Iraq: Evidence of war crimes by government-backed Shi’a militias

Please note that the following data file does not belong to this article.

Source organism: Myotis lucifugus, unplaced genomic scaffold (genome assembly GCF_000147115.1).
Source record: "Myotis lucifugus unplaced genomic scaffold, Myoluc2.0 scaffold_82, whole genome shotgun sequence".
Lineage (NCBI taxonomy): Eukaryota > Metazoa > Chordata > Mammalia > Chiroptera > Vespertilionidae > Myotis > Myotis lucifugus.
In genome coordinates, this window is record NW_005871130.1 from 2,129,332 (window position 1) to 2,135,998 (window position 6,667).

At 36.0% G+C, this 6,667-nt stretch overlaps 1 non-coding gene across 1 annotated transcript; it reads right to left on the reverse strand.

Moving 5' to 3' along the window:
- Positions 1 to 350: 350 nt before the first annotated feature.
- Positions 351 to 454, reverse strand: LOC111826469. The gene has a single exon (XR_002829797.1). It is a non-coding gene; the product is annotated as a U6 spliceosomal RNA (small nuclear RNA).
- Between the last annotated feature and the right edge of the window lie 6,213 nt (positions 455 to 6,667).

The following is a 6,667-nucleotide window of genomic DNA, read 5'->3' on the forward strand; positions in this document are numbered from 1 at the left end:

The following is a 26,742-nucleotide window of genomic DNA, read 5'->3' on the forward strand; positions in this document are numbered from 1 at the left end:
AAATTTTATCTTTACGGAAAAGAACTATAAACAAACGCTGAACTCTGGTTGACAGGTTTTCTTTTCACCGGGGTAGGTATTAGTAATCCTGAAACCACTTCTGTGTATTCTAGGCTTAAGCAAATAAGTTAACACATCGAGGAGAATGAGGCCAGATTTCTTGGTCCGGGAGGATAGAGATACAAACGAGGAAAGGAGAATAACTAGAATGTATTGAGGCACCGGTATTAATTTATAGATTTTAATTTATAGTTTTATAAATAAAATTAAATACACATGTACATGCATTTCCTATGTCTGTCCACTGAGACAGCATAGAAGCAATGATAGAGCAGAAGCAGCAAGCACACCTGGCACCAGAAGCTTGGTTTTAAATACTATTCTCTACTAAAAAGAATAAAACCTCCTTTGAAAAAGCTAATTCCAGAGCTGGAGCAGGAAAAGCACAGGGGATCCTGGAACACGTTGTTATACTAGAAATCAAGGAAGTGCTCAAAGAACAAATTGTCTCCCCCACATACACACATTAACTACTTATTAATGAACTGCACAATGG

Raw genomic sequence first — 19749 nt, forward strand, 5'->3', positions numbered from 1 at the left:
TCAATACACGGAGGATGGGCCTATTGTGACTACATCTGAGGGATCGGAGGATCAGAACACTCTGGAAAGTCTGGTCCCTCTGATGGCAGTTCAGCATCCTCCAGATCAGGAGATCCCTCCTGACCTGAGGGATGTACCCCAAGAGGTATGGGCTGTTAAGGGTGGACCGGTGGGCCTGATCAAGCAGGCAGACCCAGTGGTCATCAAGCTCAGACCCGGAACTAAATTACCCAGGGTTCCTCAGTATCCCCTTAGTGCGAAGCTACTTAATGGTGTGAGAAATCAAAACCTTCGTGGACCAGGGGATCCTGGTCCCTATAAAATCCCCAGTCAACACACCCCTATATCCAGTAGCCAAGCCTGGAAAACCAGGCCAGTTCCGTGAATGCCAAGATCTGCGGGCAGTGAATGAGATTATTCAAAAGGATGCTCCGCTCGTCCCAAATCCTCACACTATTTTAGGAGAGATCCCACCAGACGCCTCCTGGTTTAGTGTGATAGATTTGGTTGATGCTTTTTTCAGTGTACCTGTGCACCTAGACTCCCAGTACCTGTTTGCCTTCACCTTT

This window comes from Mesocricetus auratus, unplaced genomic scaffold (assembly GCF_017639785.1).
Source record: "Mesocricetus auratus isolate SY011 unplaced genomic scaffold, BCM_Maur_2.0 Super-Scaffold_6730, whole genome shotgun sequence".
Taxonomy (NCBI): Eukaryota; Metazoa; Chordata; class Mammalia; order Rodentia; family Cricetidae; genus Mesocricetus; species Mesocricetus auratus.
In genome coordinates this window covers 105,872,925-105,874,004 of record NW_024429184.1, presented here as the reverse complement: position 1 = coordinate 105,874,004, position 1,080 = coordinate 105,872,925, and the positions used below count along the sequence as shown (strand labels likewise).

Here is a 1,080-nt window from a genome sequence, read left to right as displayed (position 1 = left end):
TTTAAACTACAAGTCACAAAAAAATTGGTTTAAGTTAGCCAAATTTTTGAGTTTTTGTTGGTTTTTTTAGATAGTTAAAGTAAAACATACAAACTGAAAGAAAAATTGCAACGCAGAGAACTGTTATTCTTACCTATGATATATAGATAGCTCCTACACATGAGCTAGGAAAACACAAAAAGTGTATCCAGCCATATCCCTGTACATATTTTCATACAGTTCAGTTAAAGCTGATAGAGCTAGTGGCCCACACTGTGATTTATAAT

Shi’a militias, supported and armed by the government of Iraq, have abducted and killed scores of Sunni civilians in recent months and enjoy total impunity for these war crimes, said Amnesty International in a new briefing published today. Absolute Impunity: Militia Rule in Iraq provides harrowing details of sectarian attacks carried out by increasingly powerful Shi’a militias in Baghdad, Samarra and Kirkuk, apparently in revenge for attacks by the armed group that calls itself the Islamic State (IS). Scores of unidentified bodies have been discovered across the country handcuffed and with gunshot wounds to the head, indicating a pattern of deliberate execution-style killings. “By granting its blessing to militias who routinely commit such abhorrent abuses, the Iraqi government is sanctioning war crimes and fuelling a dangerous cycle of sectarian violence that is tearing the country apart. Iraqi government support for militia rule must end now,” said Donatella Rovera, Amnesty International’s Senior Crisis Response Adviser. The fate of many of those abducted by Shi'a militias weeks and months ago remains unknown. Some captives were killed even after their families had paid ransoms of $80,000 and more to secure their release. Salem, a 40-year-old businessman and father of nine from Baghdad was abducted in July. Two weeks after his family had paid the kidnappers a $60,000 ransom, his body was found in Baghdad’s morgue; with his head crushed and his hands still cuffed together. The growing power of Shi’a militias has contributed to an overall deterioration in security and an atmosphere of lawlessness. The relative of one victim from Kirkuk told Amnesty International: “I have lost one son and don’t want to lose any more. Nothing can bring him back and I can’t put my other children at risk. Who knows who will be next? There is no rule of law, no protection.” Among the Shi’a militias believed to be behind the string of abductions and killings are: ‘Asa’ib Ahl al-Haq, the Badr Brigades, the Mahdi Army, and Kata’ib Hizbullah. These militias have further risen in power and prominence since June, after the Iraqi army retreated, ceding nearly a third of the country to IS fighters. Militia members, numbering tens of thousands, wear military uniforms, but they operate outside any legal framework and without any official oversight. “By failing to hold militias accountable for war crimes and other gross human rights abuses the Iraqi authorities have effectively granted them free rein to go on the rampage against Sunnis. The new Iraqi government of Prime Minister Haider al-Abadi must act now to rein in the militias and establish the rule of law,” said Donatella Rovera. “Shi’a militias are ruthlessly targeting Sunni civilians on a sectarian basis under the guise of fighting terrorism, in an apparent bid to punish Sunnis for the rise of the IS and for its heinous crimes.” At a checkpoint north of Baghdad, for instance, Amnesty International heard a member of the ‘Asa’ib Ahl al-Haq militia say: “If we catch ‘those dogs’ [Sunnis] coming down from the Tikrit area we execute them…. They come to Baghdad to commit terrorist crimes, so we have to stop them.” Meanwhile, Iraqi government forces also continue to perpetrate serious human rights violations. Amnesty International uncovered evidence of torture and ill-treatment of detainees, as well as deaths in custody of Sunni men detained under the 2005 anti-terrorism law. The body of a 33-year-old lawyer and father of two young children who died in custody showed bruises, open wounds and burns consistent with the application of electricity. Another man held for five months was tortured with electric shocks and threatened with rape with a stick before being released without charge. “Successive Iraqi governments have displayed a callous disregard for fundamental human rights principles. The new government must now change course and put in place effective mechanisms to investigate abuses by Shi’a militias and Iraqi forces and hold accountable those responsible,” said Donatella Rovera.